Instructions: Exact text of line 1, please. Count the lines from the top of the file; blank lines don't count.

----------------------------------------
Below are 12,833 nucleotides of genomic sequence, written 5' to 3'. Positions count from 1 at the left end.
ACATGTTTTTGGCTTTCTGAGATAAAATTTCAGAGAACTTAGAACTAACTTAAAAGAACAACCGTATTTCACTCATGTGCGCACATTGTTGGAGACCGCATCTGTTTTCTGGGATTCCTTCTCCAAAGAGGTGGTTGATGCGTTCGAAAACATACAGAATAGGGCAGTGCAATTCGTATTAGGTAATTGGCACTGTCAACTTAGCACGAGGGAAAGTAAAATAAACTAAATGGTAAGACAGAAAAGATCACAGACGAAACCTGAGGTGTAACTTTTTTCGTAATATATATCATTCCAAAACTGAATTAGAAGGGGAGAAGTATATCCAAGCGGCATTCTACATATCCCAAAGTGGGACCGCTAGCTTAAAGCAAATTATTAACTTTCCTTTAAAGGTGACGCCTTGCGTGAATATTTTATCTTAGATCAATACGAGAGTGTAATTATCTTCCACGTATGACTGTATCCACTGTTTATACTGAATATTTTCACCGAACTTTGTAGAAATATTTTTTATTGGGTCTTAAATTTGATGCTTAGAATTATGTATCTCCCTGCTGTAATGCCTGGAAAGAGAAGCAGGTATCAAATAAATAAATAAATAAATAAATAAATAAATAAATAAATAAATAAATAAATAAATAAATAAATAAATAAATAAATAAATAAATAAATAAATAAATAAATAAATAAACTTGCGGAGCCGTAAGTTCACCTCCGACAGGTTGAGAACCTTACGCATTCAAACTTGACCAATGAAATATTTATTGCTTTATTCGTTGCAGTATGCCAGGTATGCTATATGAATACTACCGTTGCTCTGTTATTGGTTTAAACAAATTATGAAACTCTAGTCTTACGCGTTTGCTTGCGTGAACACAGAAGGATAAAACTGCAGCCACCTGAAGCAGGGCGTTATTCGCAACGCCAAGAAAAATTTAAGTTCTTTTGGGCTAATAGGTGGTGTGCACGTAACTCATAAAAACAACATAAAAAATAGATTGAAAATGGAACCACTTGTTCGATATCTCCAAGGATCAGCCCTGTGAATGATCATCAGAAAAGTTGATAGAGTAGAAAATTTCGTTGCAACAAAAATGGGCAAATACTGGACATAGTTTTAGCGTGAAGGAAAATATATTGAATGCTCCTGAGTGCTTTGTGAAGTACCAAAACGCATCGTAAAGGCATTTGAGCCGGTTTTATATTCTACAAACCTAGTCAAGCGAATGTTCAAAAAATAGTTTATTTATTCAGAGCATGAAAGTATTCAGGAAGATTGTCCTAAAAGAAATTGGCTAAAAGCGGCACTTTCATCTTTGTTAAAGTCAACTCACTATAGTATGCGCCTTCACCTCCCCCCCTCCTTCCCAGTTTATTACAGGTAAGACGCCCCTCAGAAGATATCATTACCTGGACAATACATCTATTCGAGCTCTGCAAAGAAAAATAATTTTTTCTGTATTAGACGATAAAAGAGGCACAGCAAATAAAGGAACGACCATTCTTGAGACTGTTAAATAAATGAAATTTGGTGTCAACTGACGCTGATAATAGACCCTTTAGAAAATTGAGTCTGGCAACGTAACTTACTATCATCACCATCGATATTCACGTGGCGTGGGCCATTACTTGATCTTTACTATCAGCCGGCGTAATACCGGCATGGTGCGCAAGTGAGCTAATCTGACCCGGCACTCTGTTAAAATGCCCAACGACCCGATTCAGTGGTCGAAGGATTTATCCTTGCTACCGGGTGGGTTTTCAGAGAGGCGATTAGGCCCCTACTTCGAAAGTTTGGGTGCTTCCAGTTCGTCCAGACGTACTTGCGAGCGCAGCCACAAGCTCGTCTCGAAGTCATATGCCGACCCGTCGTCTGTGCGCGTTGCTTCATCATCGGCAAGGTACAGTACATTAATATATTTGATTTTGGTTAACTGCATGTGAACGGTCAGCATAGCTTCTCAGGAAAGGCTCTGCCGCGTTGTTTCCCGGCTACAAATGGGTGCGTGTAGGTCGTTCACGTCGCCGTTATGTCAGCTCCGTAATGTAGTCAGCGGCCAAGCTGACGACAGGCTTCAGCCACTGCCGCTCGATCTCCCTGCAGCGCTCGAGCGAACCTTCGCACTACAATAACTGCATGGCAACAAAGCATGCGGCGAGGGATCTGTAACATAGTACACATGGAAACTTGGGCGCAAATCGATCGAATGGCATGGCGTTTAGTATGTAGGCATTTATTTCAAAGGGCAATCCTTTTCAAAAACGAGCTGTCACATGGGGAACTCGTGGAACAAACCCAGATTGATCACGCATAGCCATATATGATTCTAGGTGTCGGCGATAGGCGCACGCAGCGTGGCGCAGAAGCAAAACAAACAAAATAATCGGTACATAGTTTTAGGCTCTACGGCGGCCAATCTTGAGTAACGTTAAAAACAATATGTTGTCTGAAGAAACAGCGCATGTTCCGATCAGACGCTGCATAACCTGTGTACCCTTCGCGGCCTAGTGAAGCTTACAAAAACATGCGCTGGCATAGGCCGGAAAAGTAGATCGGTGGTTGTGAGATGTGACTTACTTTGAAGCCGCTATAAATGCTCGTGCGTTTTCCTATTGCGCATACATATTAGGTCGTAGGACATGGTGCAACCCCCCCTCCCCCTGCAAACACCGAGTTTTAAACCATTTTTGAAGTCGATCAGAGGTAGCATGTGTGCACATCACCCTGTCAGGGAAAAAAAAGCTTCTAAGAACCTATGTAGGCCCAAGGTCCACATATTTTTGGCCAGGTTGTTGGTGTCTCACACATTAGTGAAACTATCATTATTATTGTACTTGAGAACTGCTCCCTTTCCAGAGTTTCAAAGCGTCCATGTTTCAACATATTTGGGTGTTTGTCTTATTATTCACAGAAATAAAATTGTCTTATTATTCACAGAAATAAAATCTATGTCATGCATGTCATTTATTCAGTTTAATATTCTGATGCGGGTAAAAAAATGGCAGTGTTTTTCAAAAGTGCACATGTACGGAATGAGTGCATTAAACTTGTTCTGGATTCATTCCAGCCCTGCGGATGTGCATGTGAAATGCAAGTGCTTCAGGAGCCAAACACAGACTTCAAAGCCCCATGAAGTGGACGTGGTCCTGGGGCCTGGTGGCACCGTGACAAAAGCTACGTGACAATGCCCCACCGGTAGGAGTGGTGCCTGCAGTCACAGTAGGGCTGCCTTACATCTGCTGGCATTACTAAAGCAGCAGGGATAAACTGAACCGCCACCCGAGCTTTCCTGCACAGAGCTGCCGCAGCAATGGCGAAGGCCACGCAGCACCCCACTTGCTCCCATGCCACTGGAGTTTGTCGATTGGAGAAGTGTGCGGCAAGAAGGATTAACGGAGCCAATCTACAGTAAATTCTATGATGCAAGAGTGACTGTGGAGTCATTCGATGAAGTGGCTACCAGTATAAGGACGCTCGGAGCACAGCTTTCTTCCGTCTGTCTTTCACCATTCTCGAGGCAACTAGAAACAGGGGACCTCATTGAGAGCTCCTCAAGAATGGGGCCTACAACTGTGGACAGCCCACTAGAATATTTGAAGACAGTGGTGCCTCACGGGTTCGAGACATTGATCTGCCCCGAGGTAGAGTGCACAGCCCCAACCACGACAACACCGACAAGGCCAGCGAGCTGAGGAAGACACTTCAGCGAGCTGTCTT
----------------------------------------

Below are 12,833 nucleotides of genomic sequence, written 5' to 3'. Positions count from 1 at the left end.